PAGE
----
Susan Dennard ran a choose-your-own-adventure story involving this world and protagonist on Twitter in 2019. It was a lot of fun, and I looked forward to seeing the discussion about which poll options were best and seeing where the story went every day. Though this story differs from the novel, I’m curious about the order of monster hunters and have also been enjoying the new daily choose-your-own-adventure that started a few days ago.


From Susan Dennard, the New York Times bestselling author of the Witchlands series, comes a haunting and high-octane contemporary fantasy, about the magic it takes to face your fears in a nightmare-filled forest, and the mettle required to face the secrets hiding in the dark corners of your own family.

Hemlock Falls isn’t like other towns. You won’t find it on a map, your phone won’t work here, and the forest outside town might just kill you.

Winnie Wednesday wants nothing more than to join the Luminaries, the ancient order that protects Winnie’s town—and the rest of humanity—from the monsters and nightmares that rise in the forest of Hemlock Falls every night.

Ever since her father was exposed as a witch and a traitor, Winnie and her family have been shunned. But on her sixteenth birthday, she can take the deadly Luminary hunter trials and prove herself true and loyal—and restore her family’s good name. Or die trying.

But in order to survive, Winnie enlists the help of the one person who can help her train: Jay Friday, resident bad boy and Winnie’s ex-best friend. While Jay might be the most promising new hunter in Hemlock Falls, he also seems to know more about the nightmares of the forest than he should. Together, he and Winnie will discover a danger lurking in the forest no one in Hemlock Falls is prepared for.

Not all monsters can be slain, and not all nightmares are confined to the dark.

The Leaning Pile of Books is a feature in which I highlight books I got over the last week that sound like they may be interesting—old or new, bought or received in the mail for review consideration. Since I hope you will find new books you’re interested in reading in these posts, I try to be as informative as possible. If I can find them, links to excerpts, author’s websites, and places where you can find more information on the book are included, along with series information and the publisher’s book description. Cover images are affiliate links to Bookshop, and I earn from qualifying purchases.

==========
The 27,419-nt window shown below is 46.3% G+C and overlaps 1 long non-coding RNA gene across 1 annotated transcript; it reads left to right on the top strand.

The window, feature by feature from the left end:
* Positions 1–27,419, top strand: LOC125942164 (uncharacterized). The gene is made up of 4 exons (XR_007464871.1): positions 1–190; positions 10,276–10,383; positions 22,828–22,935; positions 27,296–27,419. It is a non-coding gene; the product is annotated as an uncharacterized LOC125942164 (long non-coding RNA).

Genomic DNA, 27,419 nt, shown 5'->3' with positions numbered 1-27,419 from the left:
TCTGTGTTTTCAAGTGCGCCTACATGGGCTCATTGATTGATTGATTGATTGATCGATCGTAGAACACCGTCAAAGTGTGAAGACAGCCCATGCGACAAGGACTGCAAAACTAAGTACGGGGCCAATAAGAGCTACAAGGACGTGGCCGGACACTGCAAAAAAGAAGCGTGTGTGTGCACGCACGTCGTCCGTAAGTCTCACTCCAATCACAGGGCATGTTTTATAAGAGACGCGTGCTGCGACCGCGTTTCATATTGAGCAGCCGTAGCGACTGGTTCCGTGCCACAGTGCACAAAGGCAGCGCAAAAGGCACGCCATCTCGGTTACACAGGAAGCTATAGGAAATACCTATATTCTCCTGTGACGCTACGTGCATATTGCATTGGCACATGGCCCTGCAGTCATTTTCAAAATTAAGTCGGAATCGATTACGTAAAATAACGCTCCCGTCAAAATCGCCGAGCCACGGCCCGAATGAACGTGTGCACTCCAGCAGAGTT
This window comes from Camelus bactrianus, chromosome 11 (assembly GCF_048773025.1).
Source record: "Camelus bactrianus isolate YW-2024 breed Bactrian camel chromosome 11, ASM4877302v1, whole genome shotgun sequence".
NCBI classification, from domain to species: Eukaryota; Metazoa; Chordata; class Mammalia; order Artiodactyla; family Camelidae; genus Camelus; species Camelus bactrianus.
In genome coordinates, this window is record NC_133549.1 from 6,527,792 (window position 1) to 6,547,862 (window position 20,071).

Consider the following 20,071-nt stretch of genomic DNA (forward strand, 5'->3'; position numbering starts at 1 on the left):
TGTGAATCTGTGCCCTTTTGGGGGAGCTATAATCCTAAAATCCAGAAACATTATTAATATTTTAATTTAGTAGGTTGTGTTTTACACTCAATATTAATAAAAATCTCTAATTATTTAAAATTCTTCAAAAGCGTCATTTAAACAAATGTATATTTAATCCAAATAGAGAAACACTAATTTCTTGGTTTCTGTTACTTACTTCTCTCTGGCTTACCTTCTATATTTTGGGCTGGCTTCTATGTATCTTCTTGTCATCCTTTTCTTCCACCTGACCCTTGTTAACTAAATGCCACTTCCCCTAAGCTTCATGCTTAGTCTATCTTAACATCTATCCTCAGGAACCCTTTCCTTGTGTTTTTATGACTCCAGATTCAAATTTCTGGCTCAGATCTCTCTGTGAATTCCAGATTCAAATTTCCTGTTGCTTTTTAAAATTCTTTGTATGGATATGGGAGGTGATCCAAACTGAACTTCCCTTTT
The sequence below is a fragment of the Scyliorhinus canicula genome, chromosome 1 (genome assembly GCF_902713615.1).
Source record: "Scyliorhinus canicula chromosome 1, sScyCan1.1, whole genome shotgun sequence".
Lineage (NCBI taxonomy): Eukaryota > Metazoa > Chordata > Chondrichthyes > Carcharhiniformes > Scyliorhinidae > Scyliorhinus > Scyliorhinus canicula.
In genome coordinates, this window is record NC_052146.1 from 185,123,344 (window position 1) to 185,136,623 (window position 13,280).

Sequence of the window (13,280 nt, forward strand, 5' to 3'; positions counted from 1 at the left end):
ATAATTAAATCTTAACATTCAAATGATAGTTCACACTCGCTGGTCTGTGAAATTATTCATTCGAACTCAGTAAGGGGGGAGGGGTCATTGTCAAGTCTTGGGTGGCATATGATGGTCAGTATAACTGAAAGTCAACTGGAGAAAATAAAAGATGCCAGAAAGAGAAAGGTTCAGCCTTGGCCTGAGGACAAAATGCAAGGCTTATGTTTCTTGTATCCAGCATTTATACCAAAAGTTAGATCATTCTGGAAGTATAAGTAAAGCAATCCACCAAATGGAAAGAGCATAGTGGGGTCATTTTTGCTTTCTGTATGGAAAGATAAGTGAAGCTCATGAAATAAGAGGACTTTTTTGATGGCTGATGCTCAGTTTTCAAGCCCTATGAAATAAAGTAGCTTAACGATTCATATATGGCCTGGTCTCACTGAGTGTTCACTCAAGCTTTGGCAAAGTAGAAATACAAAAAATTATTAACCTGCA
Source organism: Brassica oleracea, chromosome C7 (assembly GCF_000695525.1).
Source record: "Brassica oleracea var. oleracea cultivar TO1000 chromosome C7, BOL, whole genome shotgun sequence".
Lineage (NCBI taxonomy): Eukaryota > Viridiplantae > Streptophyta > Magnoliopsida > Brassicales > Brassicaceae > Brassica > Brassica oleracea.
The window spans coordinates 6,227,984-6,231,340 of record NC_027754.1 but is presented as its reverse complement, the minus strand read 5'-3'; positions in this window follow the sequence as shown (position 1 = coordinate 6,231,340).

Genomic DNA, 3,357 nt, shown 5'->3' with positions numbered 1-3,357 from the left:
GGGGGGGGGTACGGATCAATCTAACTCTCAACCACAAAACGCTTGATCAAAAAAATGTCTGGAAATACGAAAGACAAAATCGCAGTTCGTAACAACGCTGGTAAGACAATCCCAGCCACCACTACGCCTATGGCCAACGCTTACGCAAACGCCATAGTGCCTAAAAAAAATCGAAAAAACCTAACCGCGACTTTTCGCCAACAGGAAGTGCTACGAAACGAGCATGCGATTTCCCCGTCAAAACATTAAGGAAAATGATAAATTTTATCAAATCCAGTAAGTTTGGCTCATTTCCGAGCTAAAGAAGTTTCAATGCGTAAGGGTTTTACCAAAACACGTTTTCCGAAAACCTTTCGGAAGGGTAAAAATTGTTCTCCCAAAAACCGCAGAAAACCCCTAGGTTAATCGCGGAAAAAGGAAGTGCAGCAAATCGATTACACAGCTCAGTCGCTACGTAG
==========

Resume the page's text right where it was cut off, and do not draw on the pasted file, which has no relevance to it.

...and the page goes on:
Happy House of the Dragon day to everyone else who is excited about it! (I am obsessed and can’t get enough of this show and all the messy drama.)

I’m a week behind on this, but before I get to last week’s book, here are the other posts since the last one of these features in case you missed them:

On to the new book!

Night of Demons and Saints by Menna van Praag Book Cover

Night of Demons and Saints (The Sisters Grimm #2) by Menna van Praag

The second novel in the contemporary dark fantasy series The Sisters Grimm will be released on October 25 (trade paperback, ebook, audiobook).

The publisher’s website has a sample from Night of Demons and Saints, as well as audio and text samples from the first book, The Sisters Grimm.


All Hallows’ Eve meets All Saints’ Day in critically acclaimed author Menna van Praag’s mesmerizing second book featuring the Sisters Grimm—a dark, contemporary fantasy that skillfully blends love, obsession, and dark magic.

After the battle with their demon father ends in a devastating loss, the Grimm sisters are separated. But, now three years later, as their twenty-first birthday approaches, dark fate brings them together once more.

For Goldie, this birthday is overshadowed by sorrow. She cannot forget the outcome of that battle, the devastating tragedy that has wreaked havoc on her already turbulent waking life. While her sisters have thrown themselves into their own endeavors, Goldie has grown distant and inconsolable. Driven by grief, she devises a diabolical plan using a human sacrifice to resurrect what she has lost.

When Liyana unexpectedly discovers what Goldie intends to do, she agrees to help if Goldie will try another way, without sacrificing a life. Returning to Everwhere, they combine their powerful magic to bring back what Goldie has lost. But something goes terribly wrong, and Scarlet is showing signs of being possessed by an evil spirit.

With their lives at stake, the sisters realize they must confront their personal trauma, make amends with the past, and once again prepare for a demonic fight to come.

On the night of their birthday, battle ensues . . . and tragedy strikes once more.